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. Last Updated: 07/27/2016

Tanker Fire Put Out, Investigations Start

AL MUKALLA, Yemen -- A fire that raged for hours aboard a French oil tanker has been put out, but still unanswered is the question of whether the tanker was attacked by terrorists.

The Yemeni government said Sunday's blaze was an accident caused by an oil leak, but the ship's owner said it was a "deliberate act." French officials said it was still too early to rule out terrorism.

"The fire has been extinguished. We believe the explosion happened from within the tanker, but investigations are still under way," a Yemeni official said Monday on condition of anonymity.

Yemeni Prime Minister Abdul-Kader Bajammal formed a special committee to investigate the blast. The Yemeni official said Yemeni and French investigators would cooperate in the probe.

In Paris on Monday, the anti-terrorism section of the prosecutor's office opened a preliminary investigation, judicial sources said, adding that agents from France's counterterrorism service will head to Yemen to investigate.

France's foreign minister said Monday that the possibility that the fire was deliberate has not been ruled out.

"Nothing has been excluded," Dominique de Villepin told RTL radio.

The French foreign ministry said it did not have "enough elements to allow us to formulate a ... hypothesis which would point to a terrorist attack."

According to Yemeni officials, the captain of the Limburg said the fire started on his tanker and was followed by an explosion while crewmen tried to get the blaze under control.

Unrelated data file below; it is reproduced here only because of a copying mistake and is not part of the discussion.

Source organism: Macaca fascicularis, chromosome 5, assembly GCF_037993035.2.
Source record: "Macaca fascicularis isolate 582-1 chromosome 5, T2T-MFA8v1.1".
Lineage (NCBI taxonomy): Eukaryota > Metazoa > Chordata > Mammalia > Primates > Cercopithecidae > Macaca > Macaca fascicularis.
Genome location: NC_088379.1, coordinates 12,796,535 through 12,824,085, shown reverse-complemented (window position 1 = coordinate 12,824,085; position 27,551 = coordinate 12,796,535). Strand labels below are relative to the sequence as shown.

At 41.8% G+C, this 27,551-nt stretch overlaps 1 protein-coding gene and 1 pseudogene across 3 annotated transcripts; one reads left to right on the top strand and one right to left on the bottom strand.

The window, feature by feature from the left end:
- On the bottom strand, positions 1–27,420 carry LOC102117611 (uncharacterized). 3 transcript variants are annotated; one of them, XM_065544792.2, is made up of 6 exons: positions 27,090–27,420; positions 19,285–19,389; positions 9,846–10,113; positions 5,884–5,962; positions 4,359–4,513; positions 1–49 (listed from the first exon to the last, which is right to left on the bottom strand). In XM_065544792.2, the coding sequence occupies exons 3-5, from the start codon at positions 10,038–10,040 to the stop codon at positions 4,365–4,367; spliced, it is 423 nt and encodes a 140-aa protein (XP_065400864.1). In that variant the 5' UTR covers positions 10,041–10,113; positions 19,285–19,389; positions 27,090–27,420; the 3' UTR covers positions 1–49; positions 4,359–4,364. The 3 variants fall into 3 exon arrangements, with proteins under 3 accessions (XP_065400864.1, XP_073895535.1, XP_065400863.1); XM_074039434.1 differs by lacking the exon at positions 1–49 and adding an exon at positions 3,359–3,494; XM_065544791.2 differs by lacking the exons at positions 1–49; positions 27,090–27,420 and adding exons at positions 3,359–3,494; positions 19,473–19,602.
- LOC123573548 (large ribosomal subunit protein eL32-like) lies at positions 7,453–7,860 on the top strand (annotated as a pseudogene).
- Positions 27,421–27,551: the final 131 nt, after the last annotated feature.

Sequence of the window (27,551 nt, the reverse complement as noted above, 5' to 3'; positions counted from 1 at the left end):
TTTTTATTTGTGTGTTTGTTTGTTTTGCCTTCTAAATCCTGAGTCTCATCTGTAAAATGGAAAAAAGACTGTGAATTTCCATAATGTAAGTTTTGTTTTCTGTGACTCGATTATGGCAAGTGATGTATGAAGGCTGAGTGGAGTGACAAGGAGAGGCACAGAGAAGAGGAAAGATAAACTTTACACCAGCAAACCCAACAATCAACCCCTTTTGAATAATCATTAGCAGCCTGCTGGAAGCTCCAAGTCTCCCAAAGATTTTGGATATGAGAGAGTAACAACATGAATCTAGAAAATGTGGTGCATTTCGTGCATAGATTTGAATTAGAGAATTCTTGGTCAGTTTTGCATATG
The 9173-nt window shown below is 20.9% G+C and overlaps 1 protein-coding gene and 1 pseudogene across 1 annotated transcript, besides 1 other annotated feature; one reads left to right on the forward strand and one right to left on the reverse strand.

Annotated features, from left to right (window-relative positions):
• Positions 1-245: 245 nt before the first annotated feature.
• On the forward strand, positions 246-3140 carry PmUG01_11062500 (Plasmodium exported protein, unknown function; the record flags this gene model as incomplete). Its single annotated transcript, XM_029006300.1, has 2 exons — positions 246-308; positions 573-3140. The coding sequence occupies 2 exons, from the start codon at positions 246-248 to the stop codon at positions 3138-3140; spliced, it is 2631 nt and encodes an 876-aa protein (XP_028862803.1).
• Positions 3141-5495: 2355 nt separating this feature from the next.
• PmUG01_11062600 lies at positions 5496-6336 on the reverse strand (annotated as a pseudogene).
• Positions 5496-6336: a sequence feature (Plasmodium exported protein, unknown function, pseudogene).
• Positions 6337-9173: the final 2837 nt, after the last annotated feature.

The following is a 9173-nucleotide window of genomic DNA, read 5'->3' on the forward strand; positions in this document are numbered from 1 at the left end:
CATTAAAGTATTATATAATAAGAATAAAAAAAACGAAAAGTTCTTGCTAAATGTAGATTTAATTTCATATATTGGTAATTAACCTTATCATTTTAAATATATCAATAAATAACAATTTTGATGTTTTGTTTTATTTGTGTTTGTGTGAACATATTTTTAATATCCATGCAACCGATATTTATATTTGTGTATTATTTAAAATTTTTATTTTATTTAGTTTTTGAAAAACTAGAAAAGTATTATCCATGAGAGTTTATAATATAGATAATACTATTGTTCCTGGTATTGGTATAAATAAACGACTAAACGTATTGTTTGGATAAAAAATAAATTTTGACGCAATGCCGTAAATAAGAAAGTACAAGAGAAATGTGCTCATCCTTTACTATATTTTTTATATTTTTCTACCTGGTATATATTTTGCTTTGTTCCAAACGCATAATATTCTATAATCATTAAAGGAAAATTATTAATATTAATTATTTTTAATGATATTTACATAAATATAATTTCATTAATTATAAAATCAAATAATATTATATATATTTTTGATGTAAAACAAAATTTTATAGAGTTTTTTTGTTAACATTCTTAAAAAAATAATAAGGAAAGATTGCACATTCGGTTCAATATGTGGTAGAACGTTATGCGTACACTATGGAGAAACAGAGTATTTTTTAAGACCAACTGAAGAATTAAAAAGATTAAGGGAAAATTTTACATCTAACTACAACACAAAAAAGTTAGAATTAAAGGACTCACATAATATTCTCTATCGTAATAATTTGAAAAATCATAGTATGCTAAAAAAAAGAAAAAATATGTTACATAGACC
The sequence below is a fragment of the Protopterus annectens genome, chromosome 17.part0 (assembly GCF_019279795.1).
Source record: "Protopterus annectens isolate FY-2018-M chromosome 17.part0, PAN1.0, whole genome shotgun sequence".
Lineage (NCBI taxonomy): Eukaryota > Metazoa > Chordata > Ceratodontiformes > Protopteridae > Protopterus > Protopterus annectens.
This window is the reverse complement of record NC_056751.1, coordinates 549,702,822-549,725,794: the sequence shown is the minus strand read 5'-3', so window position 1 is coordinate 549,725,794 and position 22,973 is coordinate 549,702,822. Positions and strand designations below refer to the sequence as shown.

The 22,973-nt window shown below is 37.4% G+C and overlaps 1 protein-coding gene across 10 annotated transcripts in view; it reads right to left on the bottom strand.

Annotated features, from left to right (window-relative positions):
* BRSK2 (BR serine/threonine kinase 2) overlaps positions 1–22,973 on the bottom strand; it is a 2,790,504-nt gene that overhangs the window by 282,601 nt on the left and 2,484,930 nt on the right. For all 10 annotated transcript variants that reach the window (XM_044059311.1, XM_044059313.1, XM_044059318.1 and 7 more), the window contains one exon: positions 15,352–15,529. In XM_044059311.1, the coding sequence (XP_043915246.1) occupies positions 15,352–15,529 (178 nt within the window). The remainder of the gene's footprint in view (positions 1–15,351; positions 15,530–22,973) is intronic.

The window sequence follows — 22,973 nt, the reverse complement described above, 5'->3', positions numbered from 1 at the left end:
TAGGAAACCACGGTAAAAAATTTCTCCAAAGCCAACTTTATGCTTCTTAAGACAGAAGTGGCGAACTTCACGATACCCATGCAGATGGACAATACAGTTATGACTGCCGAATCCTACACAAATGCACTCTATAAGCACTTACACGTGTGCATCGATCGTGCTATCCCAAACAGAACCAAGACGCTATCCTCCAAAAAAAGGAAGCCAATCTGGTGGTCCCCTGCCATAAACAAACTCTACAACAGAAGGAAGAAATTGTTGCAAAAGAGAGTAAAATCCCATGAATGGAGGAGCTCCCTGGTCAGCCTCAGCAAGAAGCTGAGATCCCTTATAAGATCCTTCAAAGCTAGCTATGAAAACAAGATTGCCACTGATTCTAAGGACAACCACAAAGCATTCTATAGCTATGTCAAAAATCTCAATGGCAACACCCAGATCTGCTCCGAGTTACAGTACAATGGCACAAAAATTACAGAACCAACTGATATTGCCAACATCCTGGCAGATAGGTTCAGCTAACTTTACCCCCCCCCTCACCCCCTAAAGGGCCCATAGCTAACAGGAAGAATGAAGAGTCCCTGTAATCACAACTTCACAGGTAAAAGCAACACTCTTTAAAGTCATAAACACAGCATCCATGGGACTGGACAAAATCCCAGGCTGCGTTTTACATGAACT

In France, officials with Euronav, the company that owns the Limburg, said their understanding was that the captain saw a small fishing boat pulling up to the tanker before the blast at 9:15 a.m. local time. The officials speculated the fishing boat could not have caused such a huge blast unless it was carrying explosives.

There were also reports the explosion occurred as a pilot boat was preparing to escort the tanker into Mina al-Dabah, its destination.

"We believe it was a deliberate act. It was not an accident," said Euronav director Jacques Moizan.

In 2000, a small boat laden with explosives rammed the USS Cole as it refueled at another Yemeni port, Aden, setting off a blast that killed 17 U.S. sailors. That attack was blamed on Osama bin Laden's al-Qaida terrorist network.

Yemen has been eager to emphasize its commitment to the U.S.-led war on terror and shake off its reputation as a hotbed of extremism -- it is believed to have been a longtime base for suspected al-Qaida members and is the bin Laden family's ancestral home.

The Bahrain-based Maritime Liaison Office, which coordinates communication between the U.S. Navy and the commercial shipping community in the Gulf and Arabian Sea, issued an advisory in September warning ships of the possibility al-Qaida was planning attacks on oil tankers.

The Malaysian firm Petronas said in a statement Monday that it had chartered the Limburg. In Malaysia on Monday, a police official said that officials there did not believe the Limburg fire was a terrorist attack on Malaysia -- a largely Muslim country that has cracked down on Islamic militants and terror suspects.